Journal Article

Effectiveness of pyramided genes in conferring resistance to anthracnose disease in common bean populations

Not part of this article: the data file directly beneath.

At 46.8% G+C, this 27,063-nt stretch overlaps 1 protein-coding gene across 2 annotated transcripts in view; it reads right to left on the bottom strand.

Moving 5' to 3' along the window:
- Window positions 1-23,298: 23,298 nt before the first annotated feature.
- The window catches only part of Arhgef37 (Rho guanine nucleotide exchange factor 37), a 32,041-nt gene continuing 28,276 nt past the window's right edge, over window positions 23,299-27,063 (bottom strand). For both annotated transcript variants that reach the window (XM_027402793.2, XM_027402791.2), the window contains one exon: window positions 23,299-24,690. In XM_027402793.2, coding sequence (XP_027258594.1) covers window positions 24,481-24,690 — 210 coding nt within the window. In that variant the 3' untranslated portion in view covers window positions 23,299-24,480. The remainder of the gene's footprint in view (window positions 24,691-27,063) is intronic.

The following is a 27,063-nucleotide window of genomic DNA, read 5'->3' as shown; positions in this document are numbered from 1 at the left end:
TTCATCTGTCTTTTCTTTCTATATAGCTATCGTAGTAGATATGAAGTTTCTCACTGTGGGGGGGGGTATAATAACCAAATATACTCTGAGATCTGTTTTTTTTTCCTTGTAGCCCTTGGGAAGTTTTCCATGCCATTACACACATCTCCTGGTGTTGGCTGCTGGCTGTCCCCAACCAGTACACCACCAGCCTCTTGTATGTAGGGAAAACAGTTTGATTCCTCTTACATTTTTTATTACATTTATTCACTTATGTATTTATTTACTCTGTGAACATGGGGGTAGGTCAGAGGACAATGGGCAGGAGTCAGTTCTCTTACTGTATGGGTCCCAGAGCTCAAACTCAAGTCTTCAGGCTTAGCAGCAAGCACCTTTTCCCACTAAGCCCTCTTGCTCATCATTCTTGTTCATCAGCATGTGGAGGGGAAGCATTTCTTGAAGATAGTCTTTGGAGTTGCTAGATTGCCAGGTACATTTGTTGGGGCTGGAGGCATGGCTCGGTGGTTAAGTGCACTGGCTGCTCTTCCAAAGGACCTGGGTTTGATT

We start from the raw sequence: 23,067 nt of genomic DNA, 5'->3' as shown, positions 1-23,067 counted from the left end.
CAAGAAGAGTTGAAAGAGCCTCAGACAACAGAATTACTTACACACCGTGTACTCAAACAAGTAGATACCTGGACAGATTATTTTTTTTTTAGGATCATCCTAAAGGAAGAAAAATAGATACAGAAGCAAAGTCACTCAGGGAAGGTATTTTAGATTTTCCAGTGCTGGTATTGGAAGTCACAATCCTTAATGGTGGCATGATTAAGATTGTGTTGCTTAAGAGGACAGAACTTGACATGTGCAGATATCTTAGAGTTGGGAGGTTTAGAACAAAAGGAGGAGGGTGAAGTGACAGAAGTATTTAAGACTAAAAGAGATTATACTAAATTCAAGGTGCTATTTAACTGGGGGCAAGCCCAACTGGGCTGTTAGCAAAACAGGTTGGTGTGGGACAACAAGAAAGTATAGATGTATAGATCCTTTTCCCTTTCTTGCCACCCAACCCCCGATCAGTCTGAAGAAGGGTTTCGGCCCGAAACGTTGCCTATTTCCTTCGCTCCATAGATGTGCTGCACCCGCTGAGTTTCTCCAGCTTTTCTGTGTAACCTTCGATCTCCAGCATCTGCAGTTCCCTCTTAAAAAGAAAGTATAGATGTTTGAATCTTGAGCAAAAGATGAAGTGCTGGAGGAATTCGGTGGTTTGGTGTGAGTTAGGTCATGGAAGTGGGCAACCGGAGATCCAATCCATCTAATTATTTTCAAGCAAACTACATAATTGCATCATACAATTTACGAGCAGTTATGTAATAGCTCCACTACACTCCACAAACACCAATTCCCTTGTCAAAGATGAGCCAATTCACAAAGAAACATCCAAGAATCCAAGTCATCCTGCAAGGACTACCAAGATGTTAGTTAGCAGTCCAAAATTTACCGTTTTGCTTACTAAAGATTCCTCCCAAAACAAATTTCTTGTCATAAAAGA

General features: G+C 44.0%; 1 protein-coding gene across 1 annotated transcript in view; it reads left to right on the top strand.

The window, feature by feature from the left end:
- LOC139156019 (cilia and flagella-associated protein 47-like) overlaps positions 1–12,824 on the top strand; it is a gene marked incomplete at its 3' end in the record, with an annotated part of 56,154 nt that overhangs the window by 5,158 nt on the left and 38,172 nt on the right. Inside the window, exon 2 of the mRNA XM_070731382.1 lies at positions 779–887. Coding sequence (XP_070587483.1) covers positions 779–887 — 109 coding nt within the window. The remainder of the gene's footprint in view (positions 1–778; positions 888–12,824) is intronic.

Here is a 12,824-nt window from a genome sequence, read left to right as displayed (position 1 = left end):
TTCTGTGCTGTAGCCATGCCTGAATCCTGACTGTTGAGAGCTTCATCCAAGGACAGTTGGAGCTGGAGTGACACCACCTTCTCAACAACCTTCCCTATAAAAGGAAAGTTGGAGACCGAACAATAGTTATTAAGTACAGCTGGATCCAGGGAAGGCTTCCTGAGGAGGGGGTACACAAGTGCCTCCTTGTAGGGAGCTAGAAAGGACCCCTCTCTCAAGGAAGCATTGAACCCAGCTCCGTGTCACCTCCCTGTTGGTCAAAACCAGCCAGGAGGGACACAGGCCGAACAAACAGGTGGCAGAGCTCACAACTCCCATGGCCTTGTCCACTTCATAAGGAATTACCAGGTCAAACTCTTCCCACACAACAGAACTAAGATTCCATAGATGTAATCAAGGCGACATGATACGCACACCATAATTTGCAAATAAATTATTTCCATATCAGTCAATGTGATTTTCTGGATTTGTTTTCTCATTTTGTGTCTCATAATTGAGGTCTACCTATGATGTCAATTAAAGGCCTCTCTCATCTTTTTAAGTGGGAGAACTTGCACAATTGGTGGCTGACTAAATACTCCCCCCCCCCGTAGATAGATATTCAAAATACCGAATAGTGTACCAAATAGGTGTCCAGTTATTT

Anthracnose disease (Colletotrichum lindemuthianum (Sacc. et. Magn) Lams. Scrib.) is one of the most devastating diseases that constrain common bean production in Uganda. A cascading pedigree pyramiding scheme was used to develop common bean populations to evaluate the effectiveness of pyramided and single resistance genes (Co-42, Co-43, Co-5, and Co-9) on disease development. Detached leaf trifoliates of F4:6 genotypes were screened with four C. lindemuthianum races (352, 713,767 and 2047). Disease severity data were subjected to ANOVA. Races, genotypes and Race x Genotype interaction were significant. Genes Co-42 and Co-5 conferred resistance to the four races and the gene pyramids Co-42+Co-5+Co-9 and Co-42+Co-5 had the lowest severity scores. Gene Co-43 conferred resistance to race 352 and weak resistance to race 713; whereas gene Co-9 conferred resistance to race 352. Co-43+Co-9 gene pyramid showed resistance only to race 352. The Co-42 and Co-5 genes conferred resistance to all the four races 352, 713, 767 and 2047. The single gene Co-42 was not significantly different from the pyramids Co-42+Co-5+Co-9 and Co-42+Co-5 (P<0.01). Similarly, the Co-5gene was not significantly different from Co-42+Co-5, Co-42+Co-9 and Co-5+Co-9 pyramids. The Co-9gene showed antagonism in all pyramids. These results indicate that pyramiding of resistance genes would be effective for disease management in Uganda, but pyramids with Co-9 gene would be less effective.